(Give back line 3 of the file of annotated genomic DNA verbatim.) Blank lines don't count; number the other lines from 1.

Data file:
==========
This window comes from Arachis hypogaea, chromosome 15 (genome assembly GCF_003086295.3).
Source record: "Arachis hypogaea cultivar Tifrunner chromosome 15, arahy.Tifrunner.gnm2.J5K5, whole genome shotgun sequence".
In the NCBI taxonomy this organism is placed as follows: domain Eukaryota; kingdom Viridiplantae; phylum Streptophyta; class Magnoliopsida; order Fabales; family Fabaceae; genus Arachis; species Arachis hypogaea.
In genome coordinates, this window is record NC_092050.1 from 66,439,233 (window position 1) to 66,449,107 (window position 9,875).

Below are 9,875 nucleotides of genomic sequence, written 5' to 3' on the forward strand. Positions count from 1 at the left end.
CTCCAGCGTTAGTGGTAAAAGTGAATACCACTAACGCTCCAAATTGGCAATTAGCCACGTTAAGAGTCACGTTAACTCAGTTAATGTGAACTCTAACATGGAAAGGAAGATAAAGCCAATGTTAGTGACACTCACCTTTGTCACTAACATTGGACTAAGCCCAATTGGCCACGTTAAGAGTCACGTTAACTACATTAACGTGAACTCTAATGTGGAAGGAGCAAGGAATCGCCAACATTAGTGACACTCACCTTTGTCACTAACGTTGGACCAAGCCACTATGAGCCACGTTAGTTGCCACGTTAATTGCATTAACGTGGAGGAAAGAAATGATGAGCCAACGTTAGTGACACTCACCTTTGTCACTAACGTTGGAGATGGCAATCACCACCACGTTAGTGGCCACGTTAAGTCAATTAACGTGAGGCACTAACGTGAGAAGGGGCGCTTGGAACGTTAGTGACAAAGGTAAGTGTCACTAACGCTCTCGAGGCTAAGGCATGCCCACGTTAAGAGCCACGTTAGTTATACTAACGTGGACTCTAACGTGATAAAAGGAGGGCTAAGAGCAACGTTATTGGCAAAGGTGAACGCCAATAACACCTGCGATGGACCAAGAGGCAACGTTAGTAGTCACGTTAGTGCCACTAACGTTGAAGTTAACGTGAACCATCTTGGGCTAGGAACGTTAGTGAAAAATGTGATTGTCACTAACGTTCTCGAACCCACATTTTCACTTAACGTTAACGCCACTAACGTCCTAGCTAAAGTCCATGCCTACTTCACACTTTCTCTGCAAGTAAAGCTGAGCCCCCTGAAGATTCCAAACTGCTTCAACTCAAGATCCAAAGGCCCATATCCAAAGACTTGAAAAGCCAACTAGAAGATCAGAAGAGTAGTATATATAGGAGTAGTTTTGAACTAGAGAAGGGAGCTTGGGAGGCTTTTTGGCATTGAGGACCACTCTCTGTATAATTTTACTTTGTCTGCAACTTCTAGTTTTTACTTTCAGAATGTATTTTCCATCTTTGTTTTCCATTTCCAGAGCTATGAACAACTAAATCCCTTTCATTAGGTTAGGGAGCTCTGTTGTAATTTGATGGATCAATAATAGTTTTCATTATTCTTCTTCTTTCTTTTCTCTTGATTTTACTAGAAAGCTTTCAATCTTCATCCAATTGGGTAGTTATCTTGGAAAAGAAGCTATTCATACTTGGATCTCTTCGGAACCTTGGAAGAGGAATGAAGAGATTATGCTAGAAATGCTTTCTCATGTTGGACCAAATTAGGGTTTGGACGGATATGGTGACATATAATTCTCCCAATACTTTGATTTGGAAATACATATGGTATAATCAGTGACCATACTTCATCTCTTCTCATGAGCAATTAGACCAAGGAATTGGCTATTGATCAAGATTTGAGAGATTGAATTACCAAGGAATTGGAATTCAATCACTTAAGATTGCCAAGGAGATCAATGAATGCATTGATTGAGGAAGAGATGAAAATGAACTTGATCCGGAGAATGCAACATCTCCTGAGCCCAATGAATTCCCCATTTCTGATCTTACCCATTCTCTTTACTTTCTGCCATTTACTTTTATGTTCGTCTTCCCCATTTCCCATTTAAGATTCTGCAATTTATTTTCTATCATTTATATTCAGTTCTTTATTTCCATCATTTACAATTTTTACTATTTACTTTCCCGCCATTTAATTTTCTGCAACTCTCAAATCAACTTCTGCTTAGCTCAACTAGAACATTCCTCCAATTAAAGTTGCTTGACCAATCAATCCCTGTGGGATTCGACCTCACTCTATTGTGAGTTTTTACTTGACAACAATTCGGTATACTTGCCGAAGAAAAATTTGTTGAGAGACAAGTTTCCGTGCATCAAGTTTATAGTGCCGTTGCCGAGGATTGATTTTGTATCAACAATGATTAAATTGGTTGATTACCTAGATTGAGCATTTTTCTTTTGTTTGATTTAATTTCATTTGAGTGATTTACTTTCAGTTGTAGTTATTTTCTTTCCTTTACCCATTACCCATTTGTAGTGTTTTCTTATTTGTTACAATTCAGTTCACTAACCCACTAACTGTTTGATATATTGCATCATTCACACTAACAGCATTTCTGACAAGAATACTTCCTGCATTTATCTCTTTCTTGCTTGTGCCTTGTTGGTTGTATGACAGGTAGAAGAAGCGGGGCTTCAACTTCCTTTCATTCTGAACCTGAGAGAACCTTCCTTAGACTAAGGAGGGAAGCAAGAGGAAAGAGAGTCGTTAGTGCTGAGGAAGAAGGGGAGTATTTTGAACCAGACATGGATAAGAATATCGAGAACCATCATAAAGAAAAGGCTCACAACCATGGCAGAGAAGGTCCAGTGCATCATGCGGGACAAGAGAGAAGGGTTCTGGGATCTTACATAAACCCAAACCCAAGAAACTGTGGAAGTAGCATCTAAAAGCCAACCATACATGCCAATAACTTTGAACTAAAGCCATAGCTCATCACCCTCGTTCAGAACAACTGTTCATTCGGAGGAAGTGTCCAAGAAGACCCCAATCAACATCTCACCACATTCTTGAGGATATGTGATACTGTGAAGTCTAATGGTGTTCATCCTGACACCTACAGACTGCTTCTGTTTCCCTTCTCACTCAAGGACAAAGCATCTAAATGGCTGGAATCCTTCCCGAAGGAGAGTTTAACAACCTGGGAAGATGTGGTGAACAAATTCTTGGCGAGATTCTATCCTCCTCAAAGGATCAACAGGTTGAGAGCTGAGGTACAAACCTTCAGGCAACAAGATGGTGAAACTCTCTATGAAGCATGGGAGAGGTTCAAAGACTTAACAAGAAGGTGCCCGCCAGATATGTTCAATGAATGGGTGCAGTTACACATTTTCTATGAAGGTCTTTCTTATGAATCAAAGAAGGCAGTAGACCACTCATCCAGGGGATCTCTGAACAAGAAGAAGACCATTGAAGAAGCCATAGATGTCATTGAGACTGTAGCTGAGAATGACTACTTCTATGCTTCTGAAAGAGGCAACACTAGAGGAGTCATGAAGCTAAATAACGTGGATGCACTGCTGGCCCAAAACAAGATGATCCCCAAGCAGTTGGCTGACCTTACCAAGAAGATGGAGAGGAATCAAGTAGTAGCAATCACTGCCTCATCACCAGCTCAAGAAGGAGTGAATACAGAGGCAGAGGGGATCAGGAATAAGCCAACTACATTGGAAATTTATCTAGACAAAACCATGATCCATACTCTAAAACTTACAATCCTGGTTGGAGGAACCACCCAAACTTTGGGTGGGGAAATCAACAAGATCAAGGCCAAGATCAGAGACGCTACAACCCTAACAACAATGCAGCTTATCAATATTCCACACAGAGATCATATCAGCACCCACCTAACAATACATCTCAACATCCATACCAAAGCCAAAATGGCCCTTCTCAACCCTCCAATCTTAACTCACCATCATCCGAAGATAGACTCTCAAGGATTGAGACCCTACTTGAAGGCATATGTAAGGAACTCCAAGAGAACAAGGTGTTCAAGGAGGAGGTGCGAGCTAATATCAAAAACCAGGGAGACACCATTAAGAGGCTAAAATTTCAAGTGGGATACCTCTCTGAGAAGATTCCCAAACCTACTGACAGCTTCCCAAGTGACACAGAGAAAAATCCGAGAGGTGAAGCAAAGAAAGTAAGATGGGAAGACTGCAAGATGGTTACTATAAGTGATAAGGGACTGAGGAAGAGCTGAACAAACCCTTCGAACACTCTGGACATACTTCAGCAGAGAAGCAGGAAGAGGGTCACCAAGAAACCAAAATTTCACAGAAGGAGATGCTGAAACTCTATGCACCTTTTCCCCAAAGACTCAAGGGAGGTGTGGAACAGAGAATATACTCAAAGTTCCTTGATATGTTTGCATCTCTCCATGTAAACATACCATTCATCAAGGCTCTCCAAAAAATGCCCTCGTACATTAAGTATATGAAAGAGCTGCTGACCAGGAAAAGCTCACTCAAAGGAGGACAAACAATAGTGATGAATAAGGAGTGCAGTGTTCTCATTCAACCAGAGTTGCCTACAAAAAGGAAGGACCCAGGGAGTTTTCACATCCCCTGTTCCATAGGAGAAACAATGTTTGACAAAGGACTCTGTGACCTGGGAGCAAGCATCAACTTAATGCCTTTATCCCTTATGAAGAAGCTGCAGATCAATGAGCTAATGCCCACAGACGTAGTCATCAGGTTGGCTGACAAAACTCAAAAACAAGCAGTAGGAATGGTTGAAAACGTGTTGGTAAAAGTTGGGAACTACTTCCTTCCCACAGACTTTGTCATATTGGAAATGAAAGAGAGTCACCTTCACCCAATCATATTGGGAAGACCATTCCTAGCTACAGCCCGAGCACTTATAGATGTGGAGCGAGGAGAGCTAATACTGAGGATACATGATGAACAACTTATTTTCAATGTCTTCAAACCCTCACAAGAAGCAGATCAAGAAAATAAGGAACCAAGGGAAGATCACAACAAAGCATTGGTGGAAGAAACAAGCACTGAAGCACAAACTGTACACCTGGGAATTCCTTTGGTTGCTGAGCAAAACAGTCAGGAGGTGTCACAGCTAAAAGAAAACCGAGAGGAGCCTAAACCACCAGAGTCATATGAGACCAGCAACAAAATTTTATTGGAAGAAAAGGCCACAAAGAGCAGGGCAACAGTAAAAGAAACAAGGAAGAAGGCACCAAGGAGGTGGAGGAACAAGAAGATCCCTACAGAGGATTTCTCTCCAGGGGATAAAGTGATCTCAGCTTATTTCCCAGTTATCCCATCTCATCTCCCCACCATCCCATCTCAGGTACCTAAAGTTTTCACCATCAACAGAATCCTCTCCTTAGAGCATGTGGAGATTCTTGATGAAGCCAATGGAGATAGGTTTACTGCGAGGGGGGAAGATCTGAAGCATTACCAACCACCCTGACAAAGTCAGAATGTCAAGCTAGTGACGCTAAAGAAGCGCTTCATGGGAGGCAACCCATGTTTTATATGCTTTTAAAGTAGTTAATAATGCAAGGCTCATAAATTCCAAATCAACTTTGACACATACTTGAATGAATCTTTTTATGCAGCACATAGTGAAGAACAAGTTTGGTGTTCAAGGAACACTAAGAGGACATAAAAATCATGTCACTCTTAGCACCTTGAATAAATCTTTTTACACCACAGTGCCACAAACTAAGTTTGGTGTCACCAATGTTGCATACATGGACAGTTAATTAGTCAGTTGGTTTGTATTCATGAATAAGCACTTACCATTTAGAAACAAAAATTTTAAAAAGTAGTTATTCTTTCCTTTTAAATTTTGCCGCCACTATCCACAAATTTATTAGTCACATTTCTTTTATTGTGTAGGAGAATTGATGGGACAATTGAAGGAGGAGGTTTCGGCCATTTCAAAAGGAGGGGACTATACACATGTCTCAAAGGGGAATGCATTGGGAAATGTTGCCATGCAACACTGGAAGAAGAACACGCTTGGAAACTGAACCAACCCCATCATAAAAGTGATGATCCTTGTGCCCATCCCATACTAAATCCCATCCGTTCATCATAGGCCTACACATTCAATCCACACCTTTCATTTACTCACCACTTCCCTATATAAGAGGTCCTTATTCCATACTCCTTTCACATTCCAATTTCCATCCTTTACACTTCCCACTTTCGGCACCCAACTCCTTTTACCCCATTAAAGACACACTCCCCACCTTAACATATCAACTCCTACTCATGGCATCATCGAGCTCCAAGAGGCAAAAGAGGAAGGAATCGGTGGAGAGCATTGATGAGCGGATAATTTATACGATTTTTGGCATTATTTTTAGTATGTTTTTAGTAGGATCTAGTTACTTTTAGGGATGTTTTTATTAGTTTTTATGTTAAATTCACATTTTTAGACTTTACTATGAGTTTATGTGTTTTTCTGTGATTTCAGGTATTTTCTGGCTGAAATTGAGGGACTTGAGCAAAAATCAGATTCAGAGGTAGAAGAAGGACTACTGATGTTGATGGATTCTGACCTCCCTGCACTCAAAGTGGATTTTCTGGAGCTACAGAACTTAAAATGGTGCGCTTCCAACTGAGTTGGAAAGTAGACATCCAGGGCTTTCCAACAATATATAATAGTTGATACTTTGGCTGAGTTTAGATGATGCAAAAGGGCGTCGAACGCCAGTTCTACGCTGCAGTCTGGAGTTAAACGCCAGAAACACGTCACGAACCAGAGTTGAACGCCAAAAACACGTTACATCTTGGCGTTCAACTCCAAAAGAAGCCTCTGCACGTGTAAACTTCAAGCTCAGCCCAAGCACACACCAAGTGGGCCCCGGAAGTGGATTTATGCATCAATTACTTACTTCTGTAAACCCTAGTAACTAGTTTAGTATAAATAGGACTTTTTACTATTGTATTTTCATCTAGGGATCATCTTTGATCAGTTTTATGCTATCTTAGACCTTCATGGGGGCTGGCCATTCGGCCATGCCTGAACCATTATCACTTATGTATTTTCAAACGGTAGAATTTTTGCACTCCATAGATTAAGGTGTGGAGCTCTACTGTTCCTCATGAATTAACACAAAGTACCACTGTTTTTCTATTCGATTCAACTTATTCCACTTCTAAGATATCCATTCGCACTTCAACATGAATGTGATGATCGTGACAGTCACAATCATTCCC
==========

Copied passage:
In the NCBI taxonomy this organism is placed as follows: domain Eukaryota; kingdom Viridiplantae; phylum Streptophyta; class Magnoliopsida; order Fabales; family Fabaceae; genus Arachis; species Arachis hypogaea.